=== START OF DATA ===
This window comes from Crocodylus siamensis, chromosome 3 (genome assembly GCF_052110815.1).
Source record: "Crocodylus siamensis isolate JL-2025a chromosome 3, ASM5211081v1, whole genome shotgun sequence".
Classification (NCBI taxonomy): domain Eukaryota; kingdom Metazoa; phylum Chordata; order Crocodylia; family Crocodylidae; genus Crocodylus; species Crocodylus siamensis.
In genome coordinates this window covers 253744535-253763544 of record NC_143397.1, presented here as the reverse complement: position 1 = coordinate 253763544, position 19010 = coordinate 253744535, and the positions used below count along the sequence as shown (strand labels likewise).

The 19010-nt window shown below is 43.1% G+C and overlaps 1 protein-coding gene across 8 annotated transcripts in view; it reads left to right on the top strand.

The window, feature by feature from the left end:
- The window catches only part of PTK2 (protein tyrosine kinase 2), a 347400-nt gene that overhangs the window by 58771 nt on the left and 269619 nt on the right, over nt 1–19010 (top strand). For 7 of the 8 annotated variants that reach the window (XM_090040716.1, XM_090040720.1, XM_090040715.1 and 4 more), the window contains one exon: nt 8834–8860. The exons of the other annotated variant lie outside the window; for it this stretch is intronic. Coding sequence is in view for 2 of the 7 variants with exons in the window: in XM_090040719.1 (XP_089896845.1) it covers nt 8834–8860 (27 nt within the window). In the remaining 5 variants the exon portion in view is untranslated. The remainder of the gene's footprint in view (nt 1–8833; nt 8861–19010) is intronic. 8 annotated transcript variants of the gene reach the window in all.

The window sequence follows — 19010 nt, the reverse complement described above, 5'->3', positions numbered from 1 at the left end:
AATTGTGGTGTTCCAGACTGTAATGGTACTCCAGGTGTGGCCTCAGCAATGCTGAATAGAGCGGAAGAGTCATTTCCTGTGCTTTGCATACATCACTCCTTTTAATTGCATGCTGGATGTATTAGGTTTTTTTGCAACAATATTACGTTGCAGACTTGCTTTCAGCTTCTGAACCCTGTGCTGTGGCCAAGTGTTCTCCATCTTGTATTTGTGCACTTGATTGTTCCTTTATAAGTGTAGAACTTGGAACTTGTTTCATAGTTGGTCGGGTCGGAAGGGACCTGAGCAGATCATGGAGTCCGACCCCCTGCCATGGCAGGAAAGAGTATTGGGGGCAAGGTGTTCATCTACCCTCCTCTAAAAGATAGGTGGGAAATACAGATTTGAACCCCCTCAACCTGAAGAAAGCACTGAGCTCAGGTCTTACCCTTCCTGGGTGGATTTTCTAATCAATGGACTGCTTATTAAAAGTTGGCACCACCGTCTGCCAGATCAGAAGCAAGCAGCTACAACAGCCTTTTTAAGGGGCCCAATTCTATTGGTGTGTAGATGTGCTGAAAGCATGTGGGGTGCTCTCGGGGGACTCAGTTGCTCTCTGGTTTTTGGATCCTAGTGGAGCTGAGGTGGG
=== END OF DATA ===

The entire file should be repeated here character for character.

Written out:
This window comes from Crocodylus siamensis, chromosome 3 (genome assembly GCF_052110815.1).
Source record: "Crocodylus siamensis isolate JL-2025a chromosome 3, ASM5211081v1, whole genome shotgun sequence".
Classification (NCBI taxonomy): domain Eukaryota; kingdom Metazoa; phylum Chordata; order Crocodylia; family Crocodylidae; genus Crocodylus; species Crocodylus siamensis.
In genome coordinates this window covers 253744535-253763544 of record NC_143397.1, presented here as the reverse complement: position 1 = coordinate 253763544, position 19010 = coordinate 253744535, and the positions used below count along the sequence as shown (strand labels likewise).

The 19010-nt window shown below is 43.1% G+C and overlaps 1 protein-coding gene across 8 annotated transcripts in view; it reads left to right on the top strand.

The window, feature by feature from the left end:
- The window catches only part of PTK2 (protein tyrosine kinase 2), a 347400-nt gene that overhangs the window by 58771 nt on the left and 269619 nt on the right, over nt 1–19010 (top strand). For 7 of the 8 annotated variants that reach the window (XM_090040716.1, XM_090040720.1, XM_090040715.1 and 4 more), the window contains one exon: nt 8834–8860. The exons of the other annotated variant lie outside the window; for it this stretch is intronic. Coding sequence is in view for 2 of the 7 variants with exons in the window: in XM_090040719.1 (XP_089896845.1) it covers nt 8834–8860 (27 nt within the window). In the remaining 5 variants the exon portion in view is untranslated. The remainder of the gene's footprint in view (nt 1–8833; nt 8861–19010) is intronic. 8 annotated transcript variants of the gene reach the window in all.

The window sequence follows — 19010 nt, the reverse complement described above, 5'->3', positions numbered from 1 at the left end:
AATTGTGGTGTTCCAGACTGTAATGGTACTCCAGGTGTGGCCTCAGCAATGCTGAATAGAGCGGAAGAGTCATTTCCTGTGCTTTGCATACATCACTCCTTTTAATTGCATGCTGGATGTATTAGGTTTTTTTGCAACAATATTACGTTGCAGACTTGCTTTCAGCTTCTGAACCCTGTGCTGTGGCCAAGTGTTCTCCATCTTGTATTTGTGCACTTGATTGTTCCTTTATAAGTGTAGAACTTGGAACTTGTTTCATAGTTGGTCGGGTCGGAAGGGACCTGAGCAGATCATGGAGTCCGACCCCCTGCCATGGCAGGAAAGAGTATTGGGGGCAAGGTGTTCATCTACCCTCCTCTAAAAGATAGGTGGGAAATACAGATTTGAACCCCCTCAACCTGAAGAAAGCACTGAGCTCAGGTCTTACCCTTCCTGGGTGGATTTTCTAATCAATGGACTGCTTATTAAAAGTTGGCACCACCGTCTGCCAGATCAGAAGCAAGCAGCTACAACAGCCTTTTTAAGGGGCCCAATTCTATTGGTGTGTAGATGTGCTGAAAGCATGTGGGGTGCTCTCGGGGGACTCAGTTGCTCTCTGGTTTTTGGATCCTAGTGGAGCTGAGGTGGG